If the situation is life-threatening, call 911. Otherwise, The Texas Abuse Hotline is 1-800-252-5400 and is answered 24 hours a day, seven days a week. You may also file a report using a secure website: Reporters are not expected to prove the abuse or neglect they report. When you make a report, be specific. Tell exactly what happened and when. Be sure to report all injuries or incidents you have observed, including dates and times of day. Reports of child abuse or neglect made in “good faith” and “without malice” are confidential and protected from civil liability.


The effects of child abuse and neglect are damaging and long-lasting, so stopping the cycle of abuse through prevention is vitally important. Prevention efforts involve educating and supporting families in need. These supports include: counseling, peer support, early development screening, parent education, child care and respite care, home visits, family resource centers, school-linked services, skills training, parent support groups, financial aid, and providing necessary medical care and testing.

Many of these kinds of supports and services are available in Blanco County and the surrounding areas.

The following entities are just a few of the great resources for families in and around Blanco County:

Blanco County Child Protection & Family Advocacy Board

Hill Country Children’s Advocacy Center (Burnet)

Stonewall Head Start

Texas Agrilife Extension Service (Blanco County)


Johnson City ISD

Blanco ISD

Johnson City Library

Blanco Library

Johnson City Christian Food Pantry

There are endless ways in which to strengthen families and enrich the lives of children. Consider trying some of the following tips from

Take a few minutes at the end of each day to connect with your children with a hug, a smile, a song, or a few minutes of listening and talking.

Find ways to engage your children while completing everyday tasks(meals, shopping, driving). Talk about what you are doing, ask them questions, or play simple games(such as “I Spy”).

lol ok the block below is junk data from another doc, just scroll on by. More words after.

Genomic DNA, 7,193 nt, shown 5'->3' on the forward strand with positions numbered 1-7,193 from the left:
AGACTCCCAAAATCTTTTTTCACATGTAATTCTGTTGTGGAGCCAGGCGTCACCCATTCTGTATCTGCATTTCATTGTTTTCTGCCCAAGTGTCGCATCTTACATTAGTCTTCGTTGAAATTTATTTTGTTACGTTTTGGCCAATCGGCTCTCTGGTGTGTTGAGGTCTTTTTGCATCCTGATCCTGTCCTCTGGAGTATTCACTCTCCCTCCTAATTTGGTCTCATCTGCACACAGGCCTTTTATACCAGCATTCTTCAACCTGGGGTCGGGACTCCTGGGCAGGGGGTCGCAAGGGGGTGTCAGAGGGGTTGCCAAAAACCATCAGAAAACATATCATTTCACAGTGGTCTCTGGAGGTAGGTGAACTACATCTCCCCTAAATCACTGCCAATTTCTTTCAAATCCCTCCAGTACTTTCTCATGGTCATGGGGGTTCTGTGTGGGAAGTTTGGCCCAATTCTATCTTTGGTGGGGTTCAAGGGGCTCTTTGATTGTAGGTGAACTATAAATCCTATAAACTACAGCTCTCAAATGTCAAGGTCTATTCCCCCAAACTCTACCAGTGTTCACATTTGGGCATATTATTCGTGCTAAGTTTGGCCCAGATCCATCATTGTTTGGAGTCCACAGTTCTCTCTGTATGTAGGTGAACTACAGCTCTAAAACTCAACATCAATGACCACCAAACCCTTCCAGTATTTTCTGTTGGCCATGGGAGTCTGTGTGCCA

Explore parenting questions with your family doctor, child’s teacher, family, or friends.

Subscribe to a magazine, website, or online newsletter about child development.

Take a parenting class at a local community center.

Sit and observe what your child can and cannot do.

Share what you learn with anyone who cares for your child.

Take quiet time to reenergize. Take a bath, a walk, write, sing, laugh, play.

Do some physical exercise.

Share your feelings with someone you trust.

Surround yourself with people who support you and make you feel good about yourself.

Join a playgroup of parents with children at similar ages.

Participate in neighborhood activities.

Provide regular routines, especially for young children.

Talk with your children about how important feelings are.

Teach and encourage children to solve problems in age-appropriate ways.

Take some time each day to lay a foundation of unconditional love and understanding for the children in your lives. Add to that foundation a framework of patience, knowledge, respect, structure, accountability, trust, and lots of encouragement and praise. Dry it in and top it off with peace and safety. Spend as much time as you can on this building project. Do your very best work and get help when it is needed. Because, after all, the “house” you are building is your own…. or possibly that of a friend or neighbor. We are all builders and we are all in this journey together, so let’s start building a better life for all of our children.